The current fetal cell-free DNA in the blood of pregnancies without complications and with gestational and diabetes 2 type mellitus
Abstract. Non-invasive prenatal testing (NIPT) has another name for non-invasive prenatal screening (NIPS) - this area of prenatal diagnosis is rapidly developing and using the latest technologies. New generation sequencing for detection of fetal extracellular DNA in maternal plasma or other methods for evaluating extracellular DNA is the basis of NIPT and is used in 80% of cases to detect the main aneuploidies - trisomy 13, 18, 21.
This study was aimed at comparing two simplified methods for isolating fetal DNA from peripheral blood, and then comparing the results in pregnant women without complications and pregnancies with one type of complication.
Results. We tested peripheral blood samples from 64 normal and 29 abnormal pregnancies fetuses. The gestational age had a mean of 21 weeks. Maternal age has a median of 29 years. From 10 mL of maternal blood, we isolated a mean of 10.3 ± 1.15 × 106 mononuclear cells. The median number of isolated fetal nucleated red blood cells, corrected for 10 mL blood, was 31.2 × 104 cells in group II 72.4 × 104 – group I after magnetic‐activated sorting and 11.7 × 104 cells in group abnormal pregnancy, 29.5 × 104 – normal after hemoglobin enrichment. There is a significant statistical difference between the numbers of total NRBC isolated by the two techniques and research groups (P < 0.001).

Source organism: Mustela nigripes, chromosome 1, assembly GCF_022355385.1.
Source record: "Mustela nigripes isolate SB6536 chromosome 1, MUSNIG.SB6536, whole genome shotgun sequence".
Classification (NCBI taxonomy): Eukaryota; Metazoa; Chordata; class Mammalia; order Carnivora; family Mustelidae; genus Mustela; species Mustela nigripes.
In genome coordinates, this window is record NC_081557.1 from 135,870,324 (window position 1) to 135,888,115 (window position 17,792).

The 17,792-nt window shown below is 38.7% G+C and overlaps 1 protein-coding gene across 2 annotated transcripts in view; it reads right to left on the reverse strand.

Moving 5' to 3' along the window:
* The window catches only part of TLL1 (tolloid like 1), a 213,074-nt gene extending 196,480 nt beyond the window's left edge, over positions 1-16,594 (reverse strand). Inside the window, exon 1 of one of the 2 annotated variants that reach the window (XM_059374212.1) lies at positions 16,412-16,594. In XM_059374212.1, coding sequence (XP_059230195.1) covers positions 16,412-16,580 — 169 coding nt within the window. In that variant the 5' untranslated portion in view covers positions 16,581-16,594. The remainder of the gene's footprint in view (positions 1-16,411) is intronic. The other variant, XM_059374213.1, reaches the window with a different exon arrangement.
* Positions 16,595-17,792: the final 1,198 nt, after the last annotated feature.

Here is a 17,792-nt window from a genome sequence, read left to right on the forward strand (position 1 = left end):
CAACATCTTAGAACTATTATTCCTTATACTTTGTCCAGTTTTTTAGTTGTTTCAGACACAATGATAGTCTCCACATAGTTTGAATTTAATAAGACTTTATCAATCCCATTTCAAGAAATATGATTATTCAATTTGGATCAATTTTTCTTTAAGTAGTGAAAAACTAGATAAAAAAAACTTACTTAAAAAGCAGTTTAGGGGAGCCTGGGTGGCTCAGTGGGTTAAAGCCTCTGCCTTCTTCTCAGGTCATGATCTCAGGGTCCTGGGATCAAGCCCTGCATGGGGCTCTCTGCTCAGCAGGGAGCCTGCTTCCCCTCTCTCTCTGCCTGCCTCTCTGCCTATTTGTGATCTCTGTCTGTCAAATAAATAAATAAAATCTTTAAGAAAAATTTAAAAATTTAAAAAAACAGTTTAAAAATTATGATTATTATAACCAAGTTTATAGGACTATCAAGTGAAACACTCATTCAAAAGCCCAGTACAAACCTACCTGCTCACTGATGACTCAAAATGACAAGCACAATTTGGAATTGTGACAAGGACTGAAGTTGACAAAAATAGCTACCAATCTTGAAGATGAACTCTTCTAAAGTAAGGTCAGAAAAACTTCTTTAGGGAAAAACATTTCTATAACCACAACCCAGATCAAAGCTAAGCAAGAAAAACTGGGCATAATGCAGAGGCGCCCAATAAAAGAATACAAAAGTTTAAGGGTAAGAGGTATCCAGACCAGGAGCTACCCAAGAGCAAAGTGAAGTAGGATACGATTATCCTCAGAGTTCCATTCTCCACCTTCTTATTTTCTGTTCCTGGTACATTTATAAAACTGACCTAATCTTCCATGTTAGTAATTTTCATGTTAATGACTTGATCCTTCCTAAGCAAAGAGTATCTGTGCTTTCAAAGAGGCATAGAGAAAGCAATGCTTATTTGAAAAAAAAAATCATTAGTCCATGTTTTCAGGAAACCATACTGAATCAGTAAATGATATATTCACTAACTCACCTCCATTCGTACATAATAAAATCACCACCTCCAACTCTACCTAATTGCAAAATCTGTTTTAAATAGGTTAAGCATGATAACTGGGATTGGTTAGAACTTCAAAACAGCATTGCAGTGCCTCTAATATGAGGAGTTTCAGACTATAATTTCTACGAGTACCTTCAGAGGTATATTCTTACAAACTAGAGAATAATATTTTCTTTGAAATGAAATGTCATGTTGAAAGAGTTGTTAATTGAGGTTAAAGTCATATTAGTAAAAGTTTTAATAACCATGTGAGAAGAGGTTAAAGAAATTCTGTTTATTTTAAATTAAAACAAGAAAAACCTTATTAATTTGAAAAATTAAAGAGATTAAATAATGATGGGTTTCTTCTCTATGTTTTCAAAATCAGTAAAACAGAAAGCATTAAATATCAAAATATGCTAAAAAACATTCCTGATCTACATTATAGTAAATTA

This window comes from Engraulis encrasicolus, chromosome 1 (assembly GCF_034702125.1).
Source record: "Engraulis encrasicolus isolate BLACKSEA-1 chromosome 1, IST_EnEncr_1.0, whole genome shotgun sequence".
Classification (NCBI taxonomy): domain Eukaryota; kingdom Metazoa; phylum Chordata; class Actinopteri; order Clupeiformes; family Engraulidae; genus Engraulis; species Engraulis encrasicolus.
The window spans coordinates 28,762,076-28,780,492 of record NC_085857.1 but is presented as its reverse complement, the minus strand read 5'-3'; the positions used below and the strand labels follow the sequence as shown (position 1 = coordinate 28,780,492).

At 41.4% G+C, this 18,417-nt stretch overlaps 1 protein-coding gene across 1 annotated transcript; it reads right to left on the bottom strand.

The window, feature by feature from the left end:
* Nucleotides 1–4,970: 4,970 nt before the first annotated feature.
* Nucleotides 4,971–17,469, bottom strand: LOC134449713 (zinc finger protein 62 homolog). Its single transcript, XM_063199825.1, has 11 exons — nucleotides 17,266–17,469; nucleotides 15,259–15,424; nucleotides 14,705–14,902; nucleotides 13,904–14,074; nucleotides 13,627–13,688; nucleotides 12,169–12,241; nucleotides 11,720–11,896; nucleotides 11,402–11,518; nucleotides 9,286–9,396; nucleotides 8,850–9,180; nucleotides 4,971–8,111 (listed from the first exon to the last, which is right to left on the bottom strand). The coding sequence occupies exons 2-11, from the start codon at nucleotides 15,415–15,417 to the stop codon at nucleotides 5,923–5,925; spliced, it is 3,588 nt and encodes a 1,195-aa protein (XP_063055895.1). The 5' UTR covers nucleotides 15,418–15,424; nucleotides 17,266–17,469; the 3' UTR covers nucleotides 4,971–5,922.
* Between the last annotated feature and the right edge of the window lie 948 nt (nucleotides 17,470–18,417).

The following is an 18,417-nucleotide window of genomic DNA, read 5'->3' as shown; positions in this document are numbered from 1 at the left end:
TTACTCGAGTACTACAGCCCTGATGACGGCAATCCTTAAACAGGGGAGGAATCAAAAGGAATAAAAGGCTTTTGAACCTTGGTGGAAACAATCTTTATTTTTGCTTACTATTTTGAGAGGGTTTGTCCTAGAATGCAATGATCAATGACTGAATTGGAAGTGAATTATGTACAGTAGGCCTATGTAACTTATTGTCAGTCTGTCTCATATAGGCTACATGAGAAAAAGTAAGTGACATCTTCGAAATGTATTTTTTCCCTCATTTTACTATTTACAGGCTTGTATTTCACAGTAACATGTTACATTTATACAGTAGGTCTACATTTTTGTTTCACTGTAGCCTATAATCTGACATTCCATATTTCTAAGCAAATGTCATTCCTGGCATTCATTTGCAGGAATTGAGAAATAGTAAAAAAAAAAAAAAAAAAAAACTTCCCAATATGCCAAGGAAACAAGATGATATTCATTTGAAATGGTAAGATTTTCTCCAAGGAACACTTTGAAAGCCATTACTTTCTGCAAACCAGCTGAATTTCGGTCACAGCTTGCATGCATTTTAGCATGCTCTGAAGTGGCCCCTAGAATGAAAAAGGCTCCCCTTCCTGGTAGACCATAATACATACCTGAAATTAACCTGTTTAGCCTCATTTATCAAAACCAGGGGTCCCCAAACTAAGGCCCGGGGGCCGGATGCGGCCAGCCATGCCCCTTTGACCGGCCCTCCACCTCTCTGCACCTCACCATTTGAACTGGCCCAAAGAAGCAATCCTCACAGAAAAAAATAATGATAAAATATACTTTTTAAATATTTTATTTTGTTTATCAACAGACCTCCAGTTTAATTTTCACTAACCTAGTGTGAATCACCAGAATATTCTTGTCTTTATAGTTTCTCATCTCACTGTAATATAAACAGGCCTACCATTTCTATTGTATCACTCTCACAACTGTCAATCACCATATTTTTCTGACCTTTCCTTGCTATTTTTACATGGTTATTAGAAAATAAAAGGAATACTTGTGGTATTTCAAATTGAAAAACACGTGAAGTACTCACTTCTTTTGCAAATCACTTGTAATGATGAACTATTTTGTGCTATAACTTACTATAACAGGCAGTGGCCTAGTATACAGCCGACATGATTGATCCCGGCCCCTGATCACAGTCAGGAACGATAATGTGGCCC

Conclusion. Using a modified single-cell–based droplet digital PCR (sc-ddPCR) NIPT, researchers conducted a proof-of-concept study that successfully assessed the genetic information of extremely rare fetal cells in patients with uncomplicated pregnancy and women with gestational diabetes mellitus, as well as in pregnant women with type 2 diabetes complicated by hypertension.